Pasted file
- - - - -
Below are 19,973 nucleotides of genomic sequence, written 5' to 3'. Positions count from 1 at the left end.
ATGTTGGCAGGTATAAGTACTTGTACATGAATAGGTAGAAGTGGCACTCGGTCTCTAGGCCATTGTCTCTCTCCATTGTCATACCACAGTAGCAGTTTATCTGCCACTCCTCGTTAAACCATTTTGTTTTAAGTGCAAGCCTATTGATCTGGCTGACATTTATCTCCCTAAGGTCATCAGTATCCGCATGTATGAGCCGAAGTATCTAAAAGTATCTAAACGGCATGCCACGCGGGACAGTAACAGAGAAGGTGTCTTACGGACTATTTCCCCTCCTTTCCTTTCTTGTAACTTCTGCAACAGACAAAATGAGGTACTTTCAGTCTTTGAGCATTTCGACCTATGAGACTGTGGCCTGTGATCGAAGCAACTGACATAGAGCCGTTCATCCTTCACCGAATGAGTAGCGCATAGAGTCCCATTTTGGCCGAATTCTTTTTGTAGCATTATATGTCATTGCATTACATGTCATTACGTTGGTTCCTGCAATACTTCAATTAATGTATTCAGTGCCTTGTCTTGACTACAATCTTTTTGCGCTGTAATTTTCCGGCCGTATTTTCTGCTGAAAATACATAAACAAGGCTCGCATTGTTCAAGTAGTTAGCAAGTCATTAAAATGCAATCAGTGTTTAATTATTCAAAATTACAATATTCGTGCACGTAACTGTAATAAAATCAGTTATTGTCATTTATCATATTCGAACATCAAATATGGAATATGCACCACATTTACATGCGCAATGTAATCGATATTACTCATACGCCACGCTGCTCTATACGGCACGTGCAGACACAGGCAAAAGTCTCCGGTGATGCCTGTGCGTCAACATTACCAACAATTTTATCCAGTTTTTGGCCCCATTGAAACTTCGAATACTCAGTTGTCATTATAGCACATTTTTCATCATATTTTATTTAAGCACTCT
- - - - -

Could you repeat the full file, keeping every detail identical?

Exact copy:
Below are 19,973 nucleotides of genomic sequence, written 5' to 3'. Positions count from 1 at the left end.
ATGTTGGCAGGTATAAGTACTTGTACATGAATAGGTAGAAGTGGCACTCGGTCTCTAGGCCATTGTCTCTCTCCATTGTCATACCACAGTAGCAGTTTATCTGCCACTCCTCGTTAAACCATTTTGTTTTAAGTGCAAGCCTATTGATCTGGCTGACATTTATCTCCCTAAGGTCATCAGTATCCGCATGTATGAGCCGAAGTATCTAAAAGTATCTAAACGGCATGCCACGCGGGACAGTAACAGAGAAGGTGTCTTACGGACTATTTCCCCTCCTTTCCTTTCTTGTAACTTCTGCAACAGACAAAATGAGGTACTTTCAGTCTTTGAGCATTTCGACCTATGAGACTGTGGCCTGTGATCGAAGCAACTGACATAGAGCCGTTCATCCTTCACCGAATGAGTAGCGCATAGAGTCCCATTTTGGCCGAATTCTTTTTGTAGCATTATATGTCATTGCATTACATGTCATTACGTTGGTTCCTGCAATACTTCAATTAATGTATTCAGTGCCTTGTCTTGACTACAATCTTTTTGCGCTGTAATTTTCCGGCCGTATTTTCTGCTGAAAATACATAAACAAGGCTCGCATTGTTCAAGTAGTTAGCAAGTCATTAAAATGCAATCAGTGTTTAATTATTCAAAATTACAATATTCGTGCACGTAACTGTAATAAAATCAGTTATTGTCATTTATCATATTCGAACATCAAATATGGAATATGCACCACATTTACATGCGCAATGTAATCGATATTACTCATACGCCACGCTGCTCTATACGGCACGTGCAGACACAGGCAAAAGTCTCCGGTGATGCCTGTGCGTCAACATTACCAACAATTTTATCCAGTTTTTGGCCCCATTGAAACTTCGAATACTCAGTTGTCATTATAGCACATTTTTCATCATATTTTATTTAAGCACTCT